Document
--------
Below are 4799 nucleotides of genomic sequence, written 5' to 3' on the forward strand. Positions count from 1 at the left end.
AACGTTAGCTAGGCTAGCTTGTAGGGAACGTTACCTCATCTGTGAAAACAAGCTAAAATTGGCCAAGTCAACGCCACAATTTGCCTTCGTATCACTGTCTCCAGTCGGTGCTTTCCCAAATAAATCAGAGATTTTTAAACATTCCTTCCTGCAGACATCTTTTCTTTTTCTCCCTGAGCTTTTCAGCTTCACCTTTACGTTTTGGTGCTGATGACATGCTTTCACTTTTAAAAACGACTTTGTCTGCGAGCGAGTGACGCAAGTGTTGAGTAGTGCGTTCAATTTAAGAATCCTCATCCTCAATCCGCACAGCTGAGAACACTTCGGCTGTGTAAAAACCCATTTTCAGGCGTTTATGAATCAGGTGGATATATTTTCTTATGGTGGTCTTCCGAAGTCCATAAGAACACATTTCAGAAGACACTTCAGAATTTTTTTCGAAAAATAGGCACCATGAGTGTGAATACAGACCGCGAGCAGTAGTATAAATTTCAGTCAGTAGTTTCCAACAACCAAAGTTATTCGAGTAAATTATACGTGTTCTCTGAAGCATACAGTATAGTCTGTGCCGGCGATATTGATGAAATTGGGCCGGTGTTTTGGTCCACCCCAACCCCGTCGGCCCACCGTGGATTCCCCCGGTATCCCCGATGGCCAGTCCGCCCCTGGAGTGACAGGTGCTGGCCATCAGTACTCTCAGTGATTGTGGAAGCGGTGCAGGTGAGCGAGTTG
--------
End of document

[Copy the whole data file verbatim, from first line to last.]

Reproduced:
Below are 4799 nucleotides of genomic sequence, written 5' to 3' on the forward strand. Positions count from 1 at the left end.
AACGTTAGCTAGGCTAGCTTGTAGGGAACGTTACCTCATCTGTGAAAACAAGCTAAAATTGGCCAAGTCAACGCCACAATTTGCCTTCGTATCACTGTCTCCAGTCGGTGCTTTCCCAAATAAATCAGAGATTTTTAAACATTCCTTCCTGCAGACATCTTTTCTTTTTCTCCCTGAGCTTTTCAGCTTCACCTTTACGTTTTGGTGCTGATGACATGCTTTCACTTTTAAAAACGACTTTGTCTGCGAGCGAGTGACGCAAGTGTTGAGTAGTGCGTTCAATTTAAGAATCCTCATCCTCAATCCGCACAGCTGAGAACACTTCGGCTGTGTAAAAACCCATTTTCAGGCGTTTATGAATCAGGTGGATATATTTTCTTATGGTGGTCTTCCGAAGTCCATAAGAACACATTTCAGAAGACACTTCAGAATTTTTTTCGAAAAATAGGCACCATGAGTGTGAATACAGACCGCGAGCAGTAGTATAAATTTCAGTCAGTAGTTTCCAACAACCAAAGTTATTCGAGTAAATTATACGTGTTCTCTGAAGCATACAGTATAGTCTGTGCCGGCGATATTGATGAAATTGGGCCGGTGTTTTGGTCCACCCCAACCCCGTCGGCCCACCGTGGATTCCCCCGGTATCCCCGATGGCCAGTCCGCCCCTGGAGTGACAGGTGCTGGCCATCAGTACTCTCAGTGATTGTGGAAGCGGTGCAGGTGAGCGAGTTG